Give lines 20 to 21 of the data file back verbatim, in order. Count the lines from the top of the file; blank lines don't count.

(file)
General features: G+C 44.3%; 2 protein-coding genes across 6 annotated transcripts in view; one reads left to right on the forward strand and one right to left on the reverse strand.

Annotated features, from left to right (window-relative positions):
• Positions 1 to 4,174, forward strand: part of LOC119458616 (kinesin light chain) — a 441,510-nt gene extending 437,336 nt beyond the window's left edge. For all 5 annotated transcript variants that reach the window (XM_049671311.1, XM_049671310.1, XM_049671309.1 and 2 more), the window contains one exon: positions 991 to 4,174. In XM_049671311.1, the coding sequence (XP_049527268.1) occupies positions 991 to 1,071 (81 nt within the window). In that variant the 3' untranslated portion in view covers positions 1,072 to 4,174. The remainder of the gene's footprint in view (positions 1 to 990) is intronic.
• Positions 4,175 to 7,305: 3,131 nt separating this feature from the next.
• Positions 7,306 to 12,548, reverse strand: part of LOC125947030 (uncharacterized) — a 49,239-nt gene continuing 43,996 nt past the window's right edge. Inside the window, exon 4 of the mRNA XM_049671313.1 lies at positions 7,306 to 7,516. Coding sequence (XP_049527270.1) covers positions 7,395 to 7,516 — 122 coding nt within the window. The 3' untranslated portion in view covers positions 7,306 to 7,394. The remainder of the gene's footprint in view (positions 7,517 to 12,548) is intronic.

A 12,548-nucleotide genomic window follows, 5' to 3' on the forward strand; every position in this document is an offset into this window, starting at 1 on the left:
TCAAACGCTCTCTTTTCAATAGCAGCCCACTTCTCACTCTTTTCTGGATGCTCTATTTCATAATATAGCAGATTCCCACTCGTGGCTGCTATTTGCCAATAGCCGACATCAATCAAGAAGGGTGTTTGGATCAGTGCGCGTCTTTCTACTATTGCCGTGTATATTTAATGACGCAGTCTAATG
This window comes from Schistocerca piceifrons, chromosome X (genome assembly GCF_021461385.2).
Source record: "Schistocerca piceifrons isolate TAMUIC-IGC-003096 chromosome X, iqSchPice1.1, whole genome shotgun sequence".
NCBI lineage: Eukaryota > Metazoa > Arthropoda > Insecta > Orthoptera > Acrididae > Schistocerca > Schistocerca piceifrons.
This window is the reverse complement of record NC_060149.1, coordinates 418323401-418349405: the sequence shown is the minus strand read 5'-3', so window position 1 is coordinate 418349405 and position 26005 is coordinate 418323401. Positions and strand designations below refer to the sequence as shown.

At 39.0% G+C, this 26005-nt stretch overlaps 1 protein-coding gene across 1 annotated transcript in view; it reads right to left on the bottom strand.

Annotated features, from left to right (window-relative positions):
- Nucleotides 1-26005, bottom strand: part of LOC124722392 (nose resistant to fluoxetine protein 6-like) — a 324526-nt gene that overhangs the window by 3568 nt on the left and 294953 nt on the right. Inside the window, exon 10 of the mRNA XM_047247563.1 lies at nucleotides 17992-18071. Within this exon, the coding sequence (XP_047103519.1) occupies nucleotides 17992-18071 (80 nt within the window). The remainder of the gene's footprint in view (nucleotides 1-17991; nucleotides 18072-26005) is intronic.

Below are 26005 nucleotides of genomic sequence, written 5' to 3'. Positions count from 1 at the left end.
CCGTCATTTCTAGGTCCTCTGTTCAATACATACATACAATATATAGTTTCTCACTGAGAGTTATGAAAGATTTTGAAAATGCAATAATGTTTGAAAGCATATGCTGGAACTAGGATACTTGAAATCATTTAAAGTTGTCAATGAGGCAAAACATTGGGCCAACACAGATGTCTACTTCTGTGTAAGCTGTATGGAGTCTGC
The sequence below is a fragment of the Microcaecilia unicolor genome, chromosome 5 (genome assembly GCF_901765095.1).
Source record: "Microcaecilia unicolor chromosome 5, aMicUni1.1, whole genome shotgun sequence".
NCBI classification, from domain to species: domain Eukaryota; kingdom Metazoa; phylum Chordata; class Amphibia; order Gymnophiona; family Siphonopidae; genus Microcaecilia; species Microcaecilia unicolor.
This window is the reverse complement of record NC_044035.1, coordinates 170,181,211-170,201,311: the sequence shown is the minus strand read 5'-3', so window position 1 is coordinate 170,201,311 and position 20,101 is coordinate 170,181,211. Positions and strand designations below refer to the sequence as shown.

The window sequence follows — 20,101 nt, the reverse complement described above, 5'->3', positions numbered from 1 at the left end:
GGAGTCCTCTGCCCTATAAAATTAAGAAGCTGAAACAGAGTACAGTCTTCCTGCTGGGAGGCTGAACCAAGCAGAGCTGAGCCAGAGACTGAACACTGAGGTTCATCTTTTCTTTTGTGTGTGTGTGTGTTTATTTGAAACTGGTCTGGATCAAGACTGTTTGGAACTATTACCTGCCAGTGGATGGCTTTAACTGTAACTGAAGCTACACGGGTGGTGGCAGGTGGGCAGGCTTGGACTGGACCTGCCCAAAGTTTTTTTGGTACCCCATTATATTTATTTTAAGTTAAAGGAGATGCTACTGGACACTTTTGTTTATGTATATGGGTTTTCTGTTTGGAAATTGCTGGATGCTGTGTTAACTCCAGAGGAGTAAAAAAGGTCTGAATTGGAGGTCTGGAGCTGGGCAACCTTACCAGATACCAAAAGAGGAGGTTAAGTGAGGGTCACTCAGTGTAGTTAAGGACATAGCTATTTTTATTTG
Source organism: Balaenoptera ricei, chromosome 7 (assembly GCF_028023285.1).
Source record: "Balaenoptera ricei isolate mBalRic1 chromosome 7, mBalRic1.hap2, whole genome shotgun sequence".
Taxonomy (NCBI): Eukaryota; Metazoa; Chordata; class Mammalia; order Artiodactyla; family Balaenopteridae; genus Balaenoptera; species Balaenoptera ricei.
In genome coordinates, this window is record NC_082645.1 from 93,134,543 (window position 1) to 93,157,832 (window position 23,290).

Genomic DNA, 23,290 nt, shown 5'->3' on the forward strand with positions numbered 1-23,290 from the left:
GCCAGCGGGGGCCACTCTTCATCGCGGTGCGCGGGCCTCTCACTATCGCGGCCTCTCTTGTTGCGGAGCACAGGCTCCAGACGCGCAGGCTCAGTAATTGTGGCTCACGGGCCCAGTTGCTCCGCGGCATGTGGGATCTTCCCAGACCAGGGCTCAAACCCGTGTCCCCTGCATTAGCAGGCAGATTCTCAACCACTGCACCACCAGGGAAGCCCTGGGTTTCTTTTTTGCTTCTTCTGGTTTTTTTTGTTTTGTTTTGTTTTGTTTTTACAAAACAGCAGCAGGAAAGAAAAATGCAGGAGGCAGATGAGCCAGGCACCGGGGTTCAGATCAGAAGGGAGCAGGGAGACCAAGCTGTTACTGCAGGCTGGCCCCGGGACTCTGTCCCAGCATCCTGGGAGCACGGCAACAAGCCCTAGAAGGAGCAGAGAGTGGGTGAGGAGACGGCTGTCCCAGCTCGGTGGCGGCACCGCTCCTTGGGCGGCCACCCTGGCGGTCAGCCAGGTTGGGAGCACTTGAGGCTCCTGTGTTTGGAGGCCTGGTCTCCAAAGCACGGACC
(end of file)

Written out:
This window is the reverse complement of record NC_044035.1, coordinates 170,181,211-170,201,311: the sequence shown is the minus strand read 5'-3', so window position 1 is coordinate 170,201,311 and position 20,101 is coordinate 170,181,211. Positions and strand designations below refer to the sequence as shown.

The window sequence follows — 20,101 nt, the reverse complement described above, 5'->3', positions numbered from 1 at the left end: